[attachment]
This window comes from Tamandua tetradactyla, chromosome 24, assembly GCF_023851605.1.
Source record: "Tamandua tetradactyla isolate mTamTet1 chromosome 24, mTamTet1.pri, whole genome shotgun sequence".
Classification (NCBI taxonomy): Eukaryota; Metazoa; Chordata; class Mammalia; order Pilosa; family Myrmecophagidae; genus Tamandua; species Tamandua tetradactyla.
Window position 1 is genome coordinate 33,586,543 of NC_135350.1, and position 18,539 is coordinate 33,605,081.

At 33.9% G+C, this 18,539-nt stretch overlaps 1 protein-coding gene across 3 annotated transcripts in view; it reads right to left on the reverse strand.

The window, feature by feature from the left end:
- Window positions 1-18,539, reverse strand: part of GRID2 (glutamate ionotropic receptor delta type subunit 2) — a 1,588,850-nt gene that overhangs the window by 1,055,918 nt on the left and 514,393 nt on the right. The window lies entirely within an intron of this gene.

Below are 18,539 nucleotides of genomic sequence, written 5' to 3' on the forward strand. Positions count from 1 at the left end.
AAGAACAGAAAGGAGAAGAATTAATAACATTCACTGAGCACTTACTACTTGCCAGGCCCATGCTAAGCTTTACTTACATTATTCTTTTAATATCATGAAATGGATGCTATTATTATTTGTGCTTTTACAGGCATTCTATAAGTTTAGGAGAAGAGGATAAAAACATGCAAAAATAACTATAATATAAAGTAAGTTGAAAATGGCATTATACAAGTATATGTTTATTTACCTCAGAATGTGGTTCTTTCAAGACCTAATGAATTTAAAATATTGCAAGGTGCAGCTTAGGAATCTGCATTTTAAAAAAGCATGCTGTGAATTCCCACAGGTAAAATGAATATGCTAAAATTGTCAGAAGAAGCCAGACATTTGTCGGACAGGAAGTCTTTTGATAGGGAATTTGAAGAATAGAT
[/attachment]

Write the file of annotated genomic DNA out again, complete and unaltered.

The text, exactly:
This window comes from Tamandua tetradactyla, chromosome 24, assembly GCF_023851605.1.
Source record: "Tamandua tetradactyla isolate mTamTet1 chromosome 24, mTamTet1.pri, whole genome shotgun sequence".
Classification (NCBI taxonomy): Eukaryota; Metazoa; Chordata; class Mammalia; order Pilosa; family Myrmecophagidae; genus Tamandua; species Tamandua tetradactyla.
Window position 1 is genome coordinate 33,586,543 of NC_135350.1, and position 18,539 is coordinate 33,605,081.

At 33.9% G+C, this 18,539-nt stretch overlaps 1 protein-coding gene across 3 annotated transcripts in view; it reads right to left on the reverse strand.

The window, feature by feature from the left end:
- Window positions 1-18,539, reverse strand: part of GRID2 (glutamate ionotropic receptor delta type subunit 2) — a 1,588,850-nt gene that overhangs the window by 1,055,918 nt on the left and 514,393 nt on the right. The window lies entirely within an intron of this gene.

Below are 18,539 nucleotides of genomic sequence, written 5' to 3' on the forward strand. Positions count from 1 at the left end.
AAGAACAGAAAGGAGAAGAATTAATAACATTCACTGAGCACTTACTACTTGCCAGGCCCATGCTAAGCTTTACTTACATTATTCTTTTAATATCATGAAATGGATGCTATTATTATTTGTGCTTTTACAGGCATTCTATAAGTTTAGGAGAAGAGGATAAAAACATGCAAAAATAACTATAATATAAAGTAAGTTGAAAATGGCATTATACAAGTATATGTTTATTTACCTCAGAATGTGGTTCTTTCAAGACCTAATGAATTTAAAATATTGCAAGGTGCAGCTTAGGAATCTGCATTTTAAAAAAGCATGCTGTGAATTCCCACAGGTAAAATGAATATGCTAAAATTGTCAGAAGAAGCCAGACATTTGTCGGACAGGAAGTCTTTTGATAGGGAATTTGAAGAATAGAT